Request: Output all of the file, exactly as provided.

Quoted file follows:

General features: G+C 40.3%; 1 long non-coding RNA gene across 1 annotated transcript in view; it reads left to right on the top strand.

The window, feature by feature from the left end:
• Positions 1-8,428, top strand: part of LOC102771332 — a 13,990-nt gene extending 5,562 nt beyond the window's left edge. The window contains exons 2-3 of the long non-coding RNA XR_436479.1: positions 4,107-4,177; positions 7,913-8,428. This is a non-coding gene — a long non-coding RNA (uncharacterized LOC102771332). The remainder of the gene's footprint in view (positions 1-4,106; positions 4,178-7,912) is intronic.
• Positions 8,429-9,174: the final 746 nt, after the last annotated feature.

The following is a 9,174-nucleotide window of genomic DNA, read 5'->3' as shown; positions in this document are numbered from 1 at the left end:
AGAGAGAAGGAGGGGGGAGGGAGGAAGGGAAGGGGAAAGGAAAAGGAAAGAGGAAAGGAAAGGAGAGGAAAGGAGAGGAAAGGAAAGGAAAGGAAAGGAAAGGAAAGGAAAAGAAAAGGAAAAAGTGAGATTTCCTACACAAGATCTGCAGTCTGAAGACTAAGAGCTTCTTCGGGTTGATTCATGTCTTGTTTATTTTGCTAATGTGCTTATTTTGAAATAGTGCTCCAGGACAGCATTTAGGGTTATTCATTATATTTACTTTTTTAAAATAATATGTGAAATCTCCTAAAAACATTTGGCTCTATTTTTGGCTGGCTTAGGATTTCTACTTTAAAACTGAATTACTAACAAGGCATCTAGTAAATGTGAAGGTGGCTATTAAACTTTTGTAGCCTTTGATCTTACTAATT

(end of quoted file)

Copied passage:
General features: G+C 40.3%; 1 long non-coding RNA gene across 1 annotated transcript in view; it reads left to right on the top strand.

The window, feature by feature from the left end:
• Positions 1-8,428, top strand: part of LOC102771332 — a 13,990-nt gene extending 5,562 nt beyond the window's left edge. The window contains exons 2-3 of the long non-coding RNA XR_436479.1: positions 4,107-4,177; positions 7,913-8,428. This is a non-coding gene — a long non-coding RNA (uncharacterized LOC102771332). The remainder of the gene's footprint in view (positions 1-4,106; positions 4,178-7,912) is intronic.
• Positions 8,429-9,174: the final 746 nt, after the last annotated feature.

The following is a 9,174-nucleotide window of genomic DNA, read 5'->3' as shown; positions in this document are numbered from 1 at the left end:
AGAGAGAAGGAGGGGGGAGGGAGGAAGGGAAGGGGAAAGGAAAAGGAAAGAGGAAAGGAAAGGAGAGGAAAGGAGAGGAAAGGAAAGGAAAGGAAAGGAAAGGAAAGGAAAAGAAAAGGAAAAAGTGAGATTTCCTACACAAGATCTGCAGTCTGAAGACTAAGAGCTTCTTCGGGTTGATTCATGTCTTGTTTATTTTGCTAATGTGCTTATTTTGAAATAGTGCTCCAGGACAGCATTTAGGGTTATTCATTATATTTACTTTTTTAAAATAATATGTGAAATCTCCTAAAAACATTTGGCTCTATTTTTGGCTGGCTTAGGATTTCTACTTTAAAACTGAATTACTAACAAGGCATCTAGTAAATGTGAAGGTGGCTATTAAACTTTTGTAGCCTTTGATCTTACTAATT